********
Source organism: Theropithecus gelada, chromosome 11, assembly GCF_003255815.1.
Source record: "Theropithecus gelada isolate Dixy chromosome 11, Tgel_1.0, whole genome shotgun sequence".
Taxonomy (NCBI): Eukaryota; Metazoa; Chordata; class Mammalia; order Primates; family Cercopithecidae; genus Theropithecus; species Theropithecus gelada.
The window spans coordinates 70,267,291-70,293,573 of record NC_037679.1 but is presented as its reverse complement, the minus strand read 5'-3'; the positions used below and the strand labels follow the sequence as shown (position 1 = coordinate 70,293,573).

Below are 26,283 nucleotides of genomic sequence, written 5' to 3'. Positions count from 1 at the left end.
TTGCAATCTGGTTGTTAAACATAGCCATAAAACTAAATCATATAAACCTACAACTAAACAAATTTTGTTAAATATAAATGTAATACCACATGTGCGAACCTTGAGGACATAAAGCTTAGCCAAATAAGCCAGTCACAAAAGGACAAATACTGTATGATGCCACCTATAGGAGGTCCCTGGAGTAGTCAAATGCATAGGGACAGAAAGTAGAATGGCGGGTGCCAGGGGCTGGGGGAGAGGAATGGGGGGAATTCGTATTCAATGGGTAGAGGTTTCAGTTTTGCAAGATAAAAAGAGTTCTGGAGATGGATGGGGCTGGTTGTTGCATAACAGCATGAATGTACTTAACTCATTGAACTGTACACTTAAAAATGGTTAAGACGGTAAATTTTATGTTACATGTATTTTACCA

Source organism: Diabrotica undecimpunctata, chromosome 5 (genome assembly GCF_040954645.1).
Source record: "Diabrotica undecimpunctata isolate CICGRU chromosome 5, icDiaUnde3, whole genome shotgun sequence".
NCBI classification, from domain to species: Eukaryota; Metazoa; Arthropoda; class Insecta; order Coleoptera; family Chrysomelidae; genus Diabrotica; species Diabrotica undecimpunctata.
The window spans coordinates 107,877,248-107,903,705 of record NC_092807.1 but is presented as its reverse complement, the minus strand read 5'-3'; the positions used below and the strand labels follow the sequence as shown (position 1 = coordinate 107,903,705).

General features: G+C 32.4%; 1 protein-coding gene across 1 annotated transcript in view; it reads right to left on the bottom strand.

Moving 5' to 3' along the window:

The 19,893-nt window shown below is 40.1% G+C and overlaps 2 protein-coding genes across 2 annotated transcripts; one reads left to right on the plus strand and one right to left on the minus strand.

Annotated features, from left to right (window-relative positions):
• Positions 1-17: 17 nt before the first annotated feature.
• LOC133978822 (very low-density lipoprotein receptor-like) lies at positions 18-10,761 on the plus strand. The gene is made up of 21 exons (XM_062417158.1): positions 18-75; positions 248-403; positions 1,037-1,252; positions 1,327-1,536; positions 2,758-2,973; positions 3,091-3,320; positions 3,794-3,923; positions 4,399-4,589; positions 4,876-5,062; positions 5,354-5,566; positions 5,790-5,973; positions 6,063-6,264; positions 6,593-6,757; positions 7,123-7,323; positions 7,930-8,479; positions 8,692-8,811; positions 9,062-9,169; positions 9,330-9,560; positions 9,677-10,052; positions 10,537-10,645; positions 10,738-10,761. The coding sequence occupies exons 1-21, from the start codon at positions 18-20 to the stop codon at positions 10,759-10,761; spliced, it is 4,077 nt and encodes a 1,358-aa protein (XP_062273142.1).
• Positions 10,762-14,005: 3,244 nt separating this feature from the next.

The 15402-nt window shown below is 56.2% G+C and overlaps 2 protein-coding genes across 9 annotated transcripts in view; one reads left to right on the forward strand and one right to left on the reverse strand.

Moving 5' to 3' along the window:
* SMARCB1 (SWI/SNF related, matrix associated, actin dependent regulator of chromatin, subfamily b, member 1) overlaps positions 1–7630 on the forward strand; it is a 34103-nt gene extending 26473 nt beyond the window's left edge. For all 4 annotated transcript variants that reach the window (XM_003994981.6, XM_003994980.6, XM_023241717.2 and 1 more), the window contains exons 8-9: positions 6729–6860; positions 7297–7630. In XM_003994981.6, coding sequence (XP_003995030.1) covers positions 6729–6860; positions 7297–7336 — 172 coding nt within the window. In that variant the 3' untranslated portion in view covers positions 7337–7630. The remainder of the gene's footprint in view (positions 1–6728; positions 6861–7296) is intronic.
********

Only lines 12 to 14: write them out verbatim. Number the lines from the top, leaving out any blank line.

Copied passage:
Moving 5' to 3' along the window:

The 19,893-nt window shown below is 40.1% G+C and overlaps 2 protein-coding genes across 2 annotated transcripts; one reads left to right on the plus strand and one right to left on the minus strand.

Annotated features, from left to right (window-relative positions):